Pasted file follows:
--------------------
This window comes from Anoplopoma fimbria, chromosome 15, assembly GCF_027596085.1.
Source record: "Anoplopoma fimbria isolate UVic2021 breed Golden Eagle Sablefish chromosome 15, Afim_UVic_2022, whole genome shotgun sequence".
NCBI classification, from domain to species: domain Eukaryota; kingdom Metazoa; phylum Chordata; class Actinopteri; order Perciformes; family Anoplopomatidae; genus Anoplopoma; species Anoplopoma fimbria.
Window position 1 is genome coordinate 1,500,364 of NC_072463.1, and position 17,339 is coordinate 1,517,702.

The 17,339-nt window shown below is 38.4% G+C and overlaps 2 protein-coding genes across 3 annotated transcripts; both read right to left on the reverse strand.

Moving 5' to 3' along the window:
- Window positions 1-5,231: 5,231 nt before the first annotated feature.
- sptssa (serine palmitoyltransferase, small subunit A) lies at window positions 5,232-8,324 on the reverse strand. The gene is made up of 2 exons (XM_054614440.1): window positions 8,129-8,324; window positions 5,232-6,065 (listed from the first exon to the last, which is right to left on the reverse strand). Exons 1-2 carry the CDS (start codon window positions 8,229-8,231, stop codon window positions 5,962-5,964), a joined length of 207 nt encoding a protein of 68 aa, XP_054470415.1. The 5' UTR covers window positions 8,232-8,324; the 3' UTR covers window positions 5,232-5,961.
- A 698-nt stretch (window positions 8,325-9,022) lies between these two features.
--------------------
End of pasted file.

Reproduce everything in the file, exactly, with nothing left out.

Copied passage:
This window comes from Anoplopoma fimbria, chromosome 15, assembly GCF_027596085.1.
Source record: "Anoplopoma fimbria isolate UVic2021 breed Golden Eagle Sablefish chromosome 15, Afim_UVic_2022, whole genome shotgun sequence".
NCBI classification, from domain to species: domain Eukaryota; kingdom Metazoa; phylum Chordata; class Actinopteri; order Perciformes; family Anoplopomatidae; genus Anoplopoma; species Anoplopoma fimbria.
Window position 1 is genome coordinate 1,500,364 of NC_072463.1, and position 17,339 is coordinate 1,517,702.

The 17,339-nt window shown below is 38.4% G+C and overlaps 2 protein-coding genes across 3 annotated transcripts; both read right to left on the reverse strand.

Moving 5' to 3' along the window:
- Window positions 1-5,231: 5,231 nt before the first annotated feature.
- sptssa (serine palmitoyltransferase, small subunit A) lies at window positions 5,232-8,324 on the reverse strand. The gene is made up of 2 exons (XM_054614440.1): window positions 8,129-8,324; window positions 5,232-6,065 (listed from the first exon to the last, which is right to left on the reverse strand). Exons 1-2 carry the CDS (start codon window positions 8,229-8,231, stop codon window positions 5,962-5,964), a joined length of 207 nt encoding a protein of 68 aa, XP_054470415.1. The 5' UTR covers window positions 8,232-8,324; the 3' UTR covers window positions 5,232-5,961.
- A 698-nt stretch (window positions 8,325-9,022) lies between these two features.